Every healthcare student and professional starts their journey starry-eyed and keen to make a good impression on colleagues. Potential conflict with supervisors or disciplinary procedures would definitely be on the list of things to dread! So what do we do when a hospital policy is at odds with our religious identity and faith that we hold so dear?
This is a dilemma almost all hijabi healthcare professionals working in a hospital environment face due to the Bare Below the Elbows (BBE) policy and lack of consistent policies on head coverings in theatre from hospital to hospital.
Research published in the BMJ Open recently found that 51.5% of respondents had experienced problems wearing a headscarf in NHS theatres. Some women felt embarrassed (23.4%), anxious (37.1%) or bullied (36.5%). Of the respondents, 56.3% felt their requirement to cover their arms was not respected by their Trust.
The BBE policy arguably has little evidence to prove it has reduced the spread of infection. Yet it has become part of hospital culture and enforced almost in a military manner by infection control nurses, especially when Care and Quality Commission (CQC) inspections loom! As an extension of this culture, many female healthcare professionals can be asked to remove their head coverings in theatre, even though there is no evidence to show head coverings are harmful. If healthcare professionals refuse to roll up their sleeves or remove their head coverings, they risk being seen as belligerent and disobedient – especially if others of the same faith have complied!
Under the spotlight…
Most at risk of being intimidated into compliance are the students and junior healthcare professionals new to the hospitals or theatres. Regarded as ‘the bottom of the chain’, they are less likely to speak up for themselves and may be scared to challenge policies in the same way as registrars and consultants.
However, the premise of the BIMA Hijab and Bare Below Elbows (HBBE) project is that all these feelings of intimidation and harassment that Muslim female healthcare professionals experience are unnecessary, and the project exists to try to encourage a change in culture at both the policy and grassroots level.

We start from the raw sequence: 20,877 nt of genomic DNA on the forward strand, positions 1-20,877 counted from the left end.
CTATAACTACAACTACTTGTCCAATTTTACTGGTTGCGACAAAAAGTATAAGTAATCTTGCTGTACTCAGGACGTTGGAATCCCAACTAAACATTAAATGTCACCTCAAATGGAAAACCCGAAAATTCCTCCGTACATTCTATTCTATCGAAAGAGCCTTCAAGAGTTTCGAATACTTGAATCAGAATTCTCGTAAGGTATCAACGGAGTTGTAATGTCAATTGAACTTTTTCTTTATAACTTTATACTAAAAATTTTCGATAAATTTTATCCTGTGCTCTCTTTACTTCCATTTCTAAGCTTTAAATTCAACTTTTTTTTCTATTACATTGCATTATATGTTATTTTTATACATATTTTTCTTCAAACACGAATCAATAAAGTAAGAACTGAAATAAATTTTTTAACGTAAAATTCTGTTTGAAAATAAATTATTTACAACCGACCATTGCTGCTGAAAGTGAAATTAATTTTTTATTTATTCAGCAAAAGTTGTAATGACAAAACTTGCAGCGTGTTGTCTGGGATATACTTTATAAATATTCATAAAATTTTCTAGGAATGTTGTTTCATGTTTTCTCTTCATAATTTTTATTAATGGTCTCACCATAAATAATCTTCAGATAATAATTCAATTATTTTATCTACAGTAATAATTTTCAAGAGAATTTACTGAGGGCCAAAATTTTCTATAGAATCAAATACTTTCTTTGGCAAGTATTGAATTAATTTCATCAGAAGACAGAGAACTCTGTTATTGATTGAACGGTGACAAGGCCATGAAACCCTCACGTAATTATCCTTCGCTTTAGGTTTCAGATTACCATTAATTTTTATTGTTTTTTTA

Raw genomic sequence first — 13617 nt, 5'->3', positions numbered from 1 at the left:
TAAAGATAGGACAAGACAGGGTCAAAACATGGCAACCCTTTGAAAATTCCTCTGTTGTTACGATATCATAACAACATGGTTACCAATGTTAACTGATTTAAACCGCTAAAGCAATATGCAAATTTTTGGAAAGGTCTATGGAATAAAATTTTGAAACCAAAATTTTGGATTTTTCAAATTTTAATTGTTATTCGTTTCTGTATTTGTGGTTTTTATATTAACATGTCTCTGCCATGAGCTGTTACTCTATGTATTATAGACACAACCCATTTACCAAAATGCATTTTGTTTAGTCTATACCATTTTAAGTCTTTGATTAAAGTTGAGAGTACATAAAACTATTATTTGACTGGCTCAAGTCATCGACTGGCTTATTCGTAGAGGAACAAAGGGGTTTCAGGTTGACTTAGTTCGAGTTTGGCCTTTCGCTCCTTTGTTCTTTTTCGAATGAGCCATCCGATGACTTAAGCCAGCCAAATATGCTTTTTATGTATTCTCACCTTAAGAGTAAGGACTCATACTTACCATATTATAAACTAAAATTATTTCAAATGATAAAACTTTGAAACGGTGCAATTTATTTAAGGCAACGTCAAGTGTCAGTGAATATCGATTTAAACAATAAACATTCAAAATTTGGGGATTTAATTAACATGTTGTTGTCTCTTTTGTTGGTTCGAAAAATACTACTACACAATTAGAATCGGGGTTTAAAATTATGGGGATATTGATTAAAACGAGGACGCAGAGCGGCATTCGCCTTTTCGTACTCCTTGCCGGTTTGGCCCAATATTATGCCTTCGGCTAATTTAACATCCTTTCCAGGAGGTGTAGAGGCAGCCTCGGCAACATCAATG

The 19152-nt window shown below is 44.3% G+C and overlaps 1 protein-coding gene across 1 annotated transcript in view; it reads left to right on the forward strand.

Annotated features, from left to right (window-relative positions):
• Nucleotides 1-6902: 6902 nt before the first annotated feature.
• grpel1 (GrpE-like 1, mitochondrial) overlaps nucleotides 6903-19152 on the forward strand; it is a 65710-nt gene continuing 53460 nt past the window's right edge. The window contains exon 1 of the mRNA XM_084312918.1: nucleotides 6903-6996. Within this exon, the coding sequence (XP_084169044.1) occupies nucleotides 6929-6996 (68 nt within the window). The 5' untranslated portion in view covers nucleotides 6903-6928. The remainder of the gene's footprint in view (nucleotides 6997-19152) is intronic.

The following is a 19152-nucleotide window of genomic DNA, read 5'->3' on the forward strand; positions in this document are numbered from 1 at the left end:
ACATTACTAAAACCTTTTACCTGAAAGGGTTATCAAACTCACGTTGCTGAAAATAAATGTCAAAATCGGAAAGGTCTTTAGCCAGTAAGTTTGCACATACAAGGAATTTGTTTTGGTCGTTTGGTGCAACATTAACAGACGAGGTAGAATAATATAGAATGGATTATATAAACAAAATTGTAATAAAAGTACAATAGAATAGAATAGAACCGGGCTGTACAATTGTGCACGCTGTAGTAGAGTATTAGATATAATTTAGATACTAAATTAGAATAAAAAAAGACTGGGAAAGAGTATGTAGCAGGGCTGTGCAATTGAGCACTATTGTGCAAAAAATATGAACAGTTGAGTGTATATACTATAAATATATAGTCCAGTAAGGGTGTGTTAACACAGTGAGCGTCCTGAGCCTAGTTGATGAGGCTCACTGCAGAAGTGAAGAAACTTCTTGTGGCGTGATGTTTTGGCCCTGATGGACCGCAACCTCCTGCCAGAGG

What are the solutions to the HBBE policy we advocate?
• As per Appendix B of the 2010 Uniform and Workwear policy, Muslim women should be either provided with disposable oversleeves or should be allowed to keep their sleeves down when not engaged in direct patient care activities.
• Muslim women should be allowed to bring in their own freshly washed hijab at 60 degrees.
• Orthopaedic hoods that cover the neck fully should be made available or be purchased.
• Muslim women should be allowed to use 3/4 length sleeves and single use disposable head coverings
Join our campaign!
We urge everyone to get behind our work in the following ways:
1. Share our research, published in BMJ Open. This research, which has taken 4 years to plan, conduct and write up, provides evidence that dress code policies and implementation in hospitals is a problem that needs to be taken seriously by policy makers and hospital managers.
2. If you are a student or junior healthcare professional working in hospitals, download our online toolkits that provide a step by step guide on how to proactively deal with the BBE policy and the hijab in theatre issue before you are reprimanded by ward staff!
Let’s change hospital policy and culture, hospital by hospital, and make sure disposable oversleeves and suitable head coverings in theatre are readily provided and not questioned.
None of our junior sisters should be forced to make career choices on the basis of feeling they have to compromise their deen if they pursue a hospital specialty.
Join us in this campaign, even if you are male or an established senior female clinician. Get in touch with us at email@example.com